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Former Stranger writer on rise of cancel culture in Seattle and across the US

The war over words is escalating and as KTTH’s Jason Rantz notes, so-called cancel culture is rising, which often occurs when someone loses work or some other opportunity and has their voice silenced by those who disagree with them.

This happened over the weekend with The New York Times and The Philadelphia Inquirer, when two editors were forced to quit for running content that it would appear the progressive staff didn’t like.

Katie Herzog is host of the podcast Blocked and Reported, and a previous columnist (“and prisoner,” Jason added) at The Stranger. She joined the show to discuss her experience with cancel culture and how she fears it’s rising.

“My first personal experience with it was in 2017. I was a freelancer before I started on staff of The Stranger, and I wrote a piece on … when someone transitions from one gender and then decides to transition back. The piece was not particularly inflammatory.”

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“And so there was like a massive outcry after I wrote this piece and people were actually burning stacks of the paper. Over the past couple of years, there have been stickers put up around Seattle calling me a TERF, which is an acronym for trans exclusionary radical feminists, which I am not. It is not a term used out of love. There are also stickers calling me a neo-Nazi.”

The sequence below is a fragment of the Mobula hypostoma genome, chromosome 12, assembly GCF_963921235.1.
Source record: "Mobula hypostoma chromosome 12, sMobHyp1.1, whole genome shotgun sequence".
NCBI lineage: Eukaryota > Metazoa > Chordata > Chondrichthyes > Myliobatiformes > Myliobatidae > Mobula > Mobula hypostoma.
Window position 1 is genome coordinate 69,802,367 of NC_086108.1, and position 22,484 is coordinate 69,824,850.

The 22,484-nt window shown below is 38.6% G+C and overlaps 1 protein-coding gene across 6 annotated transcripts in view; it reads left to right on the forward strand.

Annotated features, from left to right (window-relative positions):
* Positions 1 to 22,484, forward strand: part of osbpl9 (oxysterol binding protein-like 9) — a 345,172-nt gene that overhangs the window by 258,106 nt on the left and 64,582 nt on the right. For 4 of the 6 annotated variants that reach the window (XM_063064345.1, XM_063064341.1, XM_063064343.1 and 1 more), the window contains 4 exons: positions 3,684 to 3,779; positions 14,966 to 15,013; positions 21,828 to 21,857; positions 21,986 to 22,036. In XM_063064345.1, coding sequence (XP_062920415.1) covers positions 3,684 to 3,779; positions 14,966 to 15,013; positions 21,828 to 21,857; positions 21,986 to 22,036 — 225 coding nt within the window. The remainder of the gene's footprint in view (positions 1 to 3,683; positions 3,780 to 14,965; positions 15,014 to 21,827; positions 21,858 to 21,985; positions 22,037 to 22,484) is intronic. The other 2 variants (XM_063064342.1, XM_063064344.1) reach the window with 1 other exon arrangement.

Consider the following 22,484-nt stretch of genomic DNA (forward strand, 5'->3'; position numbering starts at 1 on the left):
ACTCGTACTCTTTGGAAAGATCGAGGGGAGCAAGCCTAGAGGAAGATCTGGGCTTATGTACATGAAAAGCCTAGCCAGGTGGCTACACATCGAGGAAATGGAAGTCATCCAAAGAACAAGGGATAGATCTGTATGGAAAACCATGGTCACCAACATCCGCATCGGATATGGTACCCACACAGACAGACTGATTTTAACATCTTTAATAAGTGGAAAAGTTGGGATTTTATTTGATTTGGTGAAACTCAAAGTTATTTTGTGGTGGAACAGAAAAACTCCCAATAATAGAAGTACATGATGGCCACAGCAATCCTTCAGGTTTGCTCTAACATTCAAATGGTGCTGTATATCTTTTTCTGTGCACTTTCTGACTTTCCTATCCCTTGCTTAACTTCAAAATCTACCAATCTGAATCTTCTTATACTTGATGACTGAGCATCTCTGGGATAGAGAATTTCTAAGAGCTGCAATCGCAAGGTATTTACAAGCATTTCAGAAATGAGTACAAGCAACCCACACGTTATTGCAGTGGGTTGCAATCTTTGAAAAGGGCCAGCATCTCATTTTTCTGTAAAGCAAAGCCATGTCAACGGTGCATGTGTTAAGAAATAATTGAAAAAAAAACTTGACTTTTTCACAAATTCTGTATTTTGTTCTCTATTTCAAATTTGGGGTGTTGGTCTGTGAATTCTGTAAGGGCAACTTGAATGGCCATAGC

Herzog — who ideologically is very different from Jason — says she often experiences this when she criticizes the left, and it happens when people with different views try to give their opinion.

“It happens on the right too, though I think it’s a little less common now than it was 10 years ago.”

But as Jason noted, while groups like the Parents TV Council went way over the line to try and censor, it seems as though the modern left has way more victories.

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“They have, and just yesterday I saw that HBO Max said that they were gonna take Gone with the Wind off their streaming platform. I think they walked back on that after there was an outcry … they’re going to instead have a message like a trigger warning up front saying this portrays antiquated racial relations, as though people wouldn’t be able to tell that from a movie set in the Civil War.”

What disturbs Herzog is how rapid so-called cancel culture appears to moving, especially in the last few weeks.

“It is really accelerated in a way that I find deeply troubling. We’re seeing lots of firings across different industries, particularly media people being fired for racist micro-aggressions, in some cases they committed 10 to 15 years ago, when the micro-aggression wasn’t considered a micro-aggression,” she said.

“And so now there’s a sort of revisionist history where we’re judging the actions of yesterday by the standards of today … It’s very troubling and it’s accelerating at such a rapid clip that to me it’s starting to feel like some sort of weird, like bottom up cultural revolution or mass hysteria.”

Listen to the Jason Rantz Show weekday afternoons from 3 – 6 p.m. on KTTH 770 AM (or HD Radio 97.3 FM HD-Channel 3). Subscribe to the podcast here.

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